CEO David Ormesher says it was a year of transition and innovation for Chicago-based closerlook, which narrowed its focus from general marketing to healthcare in 2008. Revenue was basically flat—down slightly to $7.1 million from $7.5 million in 2008.
“We added clients, but we didn't see a pop on the top line because a lot of legacy clients put projects on hold,” Ormesher explains. “That drove us to be more aggressive on new client acquisition. We strengthened our base…and existing clients are now reinvesting while new clients are growing. We're up about 20% compared to this time last year.”
Ormesher thinks the combination of healthcare reform and the recession caused some clients to freeze early in the year. By Q4 he says they were ready to look at finding ways to innovate.
“Our strategy was to whiteboard for clients what's going to change and what's not going to change,” he says. “Regardless of what happens with healthcare reform, clients still need strong relationships with healthcare professionals and patients.”
About 60% of business is interactive, and closerlook landed 20 wins last year. Work with Novo Nordisk diabetes initiatives expanded to include global eDetailing work for Levemir, NovoMix and Victoza; and FlexPen was won this year. A fourth eDetail program was awarded last year from Takeda Pharmaceuticals (Amitiza, which launched February 2010), and a fifth is in the works. The agency also developed and launched strategic positioning, messaging, and a new corporate website for Healthy Interactions, a company that uses “Conversation Map” programs to facilitate engagement between a variety of stakeholders including doctors, patients, pharma companies, and insurance companies.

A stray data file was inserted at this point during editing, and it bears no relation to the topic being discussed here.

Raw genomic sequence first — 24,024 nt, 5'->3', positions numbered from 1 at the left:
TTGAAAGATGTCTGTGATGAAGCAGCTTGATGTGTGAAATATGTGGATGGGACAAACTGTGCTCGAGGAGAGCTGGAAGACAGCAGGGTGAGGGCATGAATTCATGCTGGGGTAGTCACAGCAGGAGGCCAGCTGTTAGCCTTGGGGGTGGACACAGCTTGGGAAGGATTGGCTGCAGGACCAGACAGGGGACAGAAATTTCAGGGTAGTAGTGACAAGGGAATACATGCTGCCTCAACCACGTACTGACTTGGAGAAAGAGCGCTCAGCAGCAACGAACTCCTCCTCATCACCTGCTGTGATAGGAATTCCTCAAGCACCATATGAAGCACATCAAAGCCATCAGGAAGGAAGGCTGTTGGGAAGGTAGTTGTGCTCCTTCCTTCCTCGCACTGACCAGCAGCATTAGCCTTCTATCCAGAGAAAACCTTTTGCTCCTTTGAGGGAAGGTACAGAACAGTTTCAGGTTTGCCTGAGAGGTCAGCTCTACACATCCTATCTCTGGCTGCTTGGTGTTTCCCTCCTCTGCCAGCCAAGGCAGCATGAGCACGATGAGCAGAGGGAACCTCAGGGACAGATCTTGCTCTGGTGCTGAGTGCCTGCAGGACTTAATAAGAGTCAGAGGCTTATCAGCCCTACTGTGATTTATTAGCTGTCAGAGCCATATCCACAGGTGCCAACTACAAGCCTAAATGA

Headcount was up seven from 2008 to 44 with no layoffs. A new Philadelphia office opened last June to service East Coast clients. One person staffs the office currently, and there are expansion plans this year.
Ormesher notes increasing alliance and crossover between pharma and health insurance clients—particularly around patient communities, wellness, and behavioral change. He expects increased client investment in these areas, as he sees a “renewed interest” in companies wanting to address chronic health epidemics, such as diabetes.
He sees “lines blurring between what's healthcare and what's not,” and he believes pharma, insurance and large CPG companies will continue to converge. In 2008, Kraft hired closerlook to help its health and wellness group with strategy to communicate with healthcare pros and patients and develop communities around health and wellness.
“Kraft and Nestle have recognized they have a responsibility and a role to play,” he adds. “Healthcare reform will play out over the next 10 years, and it's a great opportunity [for food companies] to reposition around that and be a leader. Some CPG companies at the highest levels are beginning to meet with their counterparts in traditional healthcare [to talk about] well-funded programs around some chronic disease states. We're helping facilitate that.”
Last year the agency made a big investment in data mining capabilities (both internally and externally) to help clients better reach and understand physicians. Ormesher expects that practice as well as overall strategic work to continue to increase this year, as clients rely on agencies more than ever to help them navigate industry changes. “It's been an interesting year of transition,” he adds. “Innovation is going to be our way out.”